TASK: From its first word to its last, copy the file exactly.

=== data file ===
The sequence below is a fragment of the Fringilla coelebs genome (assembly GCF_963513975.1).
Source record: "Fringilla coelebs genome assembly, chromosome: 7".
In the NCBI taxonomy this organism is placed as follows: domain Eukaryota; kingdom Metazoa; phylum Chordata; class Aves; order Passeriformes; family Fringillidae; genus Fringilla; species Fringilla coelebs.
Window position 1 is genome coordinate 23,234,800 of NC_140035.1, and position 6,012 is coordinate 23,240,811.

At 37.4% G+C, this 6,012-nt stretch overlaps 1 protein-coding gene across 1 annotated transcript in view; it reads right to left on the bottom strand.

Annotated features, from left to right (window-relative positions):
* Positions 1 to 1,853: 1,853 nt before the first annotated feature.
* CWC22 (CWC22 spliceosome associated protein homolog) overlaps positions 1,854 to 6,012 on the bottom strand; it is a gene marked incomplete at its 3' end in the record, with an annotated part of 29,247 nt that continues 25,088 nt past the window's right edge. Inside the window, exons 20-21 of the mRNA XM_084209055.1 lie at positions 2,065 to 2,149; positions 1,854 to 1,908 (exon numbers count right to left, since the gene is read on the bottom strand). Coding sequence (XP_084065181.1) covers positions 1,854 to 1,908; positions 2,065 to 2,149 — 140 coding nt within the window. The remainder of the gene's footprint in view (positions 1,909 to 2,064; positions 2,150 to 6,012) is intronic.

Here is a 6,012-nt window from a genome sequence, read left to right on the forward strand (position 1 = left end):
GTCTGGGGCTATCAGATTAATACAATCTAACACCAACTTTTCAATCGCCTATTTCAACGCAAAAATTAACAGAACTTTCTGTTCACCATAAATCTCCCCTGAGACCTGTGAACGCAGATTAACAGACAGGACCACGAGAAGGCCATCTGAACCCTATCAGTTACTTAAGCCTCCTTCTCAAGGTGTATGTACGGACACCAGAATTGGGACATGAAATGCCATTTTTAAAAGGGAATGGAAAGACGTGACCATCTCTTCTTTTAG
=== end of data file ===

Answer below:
The sequence below is a fragment of the Fringilla coelebs genome (assembly GCF_963513975.1).
Source record: "Fringilla coelebs genome assembly, chromosome: 7".
In the NCBI taxonomy this organism is placed as follows: domain Eukaryota; kingdom Metazoa; phylum Chordata; class Aves; order Passeriformes; family Fringillidae; genus Fringilla; species Fringilla coelebs.
Window position 1 is genome coordinate 23,234,800 of NC_140035.1, and position 6,012 is coordinate 23,240,811.

At 37.4% G+C, this 6,012-nt stretch overlaps 1 protein-coding gene across 1 annotated transcript in view; it reads right to left on the bottom strand.

Annotated features, from left to right (window-relative positions):
* Positions 1 to 1,853: 1,853 nt before the first annotated feature.
* CWC22 (CWC22 spliceosome associated protein homolog) overlaps positions 1,854 to 6,012 on the bottom strand; it is a gene marked incomplete at its 3' end in the record, with an annotated part of 29,247 nt that continues 25,088 nt past the window's right edge. Inside the window, exons 20-21 of the mRNA XM_084209055.1 lie at positions 2,065 to 2,149; positions 1,854 to 1,908 (exon numbers count right to left, since the gene is read on the bottom strand). Coding sequence (XP_084065181.1) covers positions 1,854 to 1,908; positions 2,065 to 2,149 — 140 coding nt within the window. The remainder of the gene's footprint in view (positions 1,909 to 2,064; positions 2,150 to 6,012) is intronic.

Here is a 6,012-nt window from a genome sequence, read left to right on the forward strand (position 1 = left end):
GTCTGGGGCTATCAGATTAATACAATCTAACACCAACTTTTCAATCGCCTATTTCAACGCAAAAATTAACAGAACTTTCTGTTCACCATAAATCTCCCCTGAGACCTGTGAACGCAGATTAACAGACAGGACCACGAGAAGGCCATCTGAACCCTATCAGTTACTTAAGCCTCCTTCTCAAGGTGTATGTACGGACACCAGAATTGGGACATGAAATGCCATTTTTAAAAGGGAATGGAAAGACGTGACCATCTCTTCTTTTAG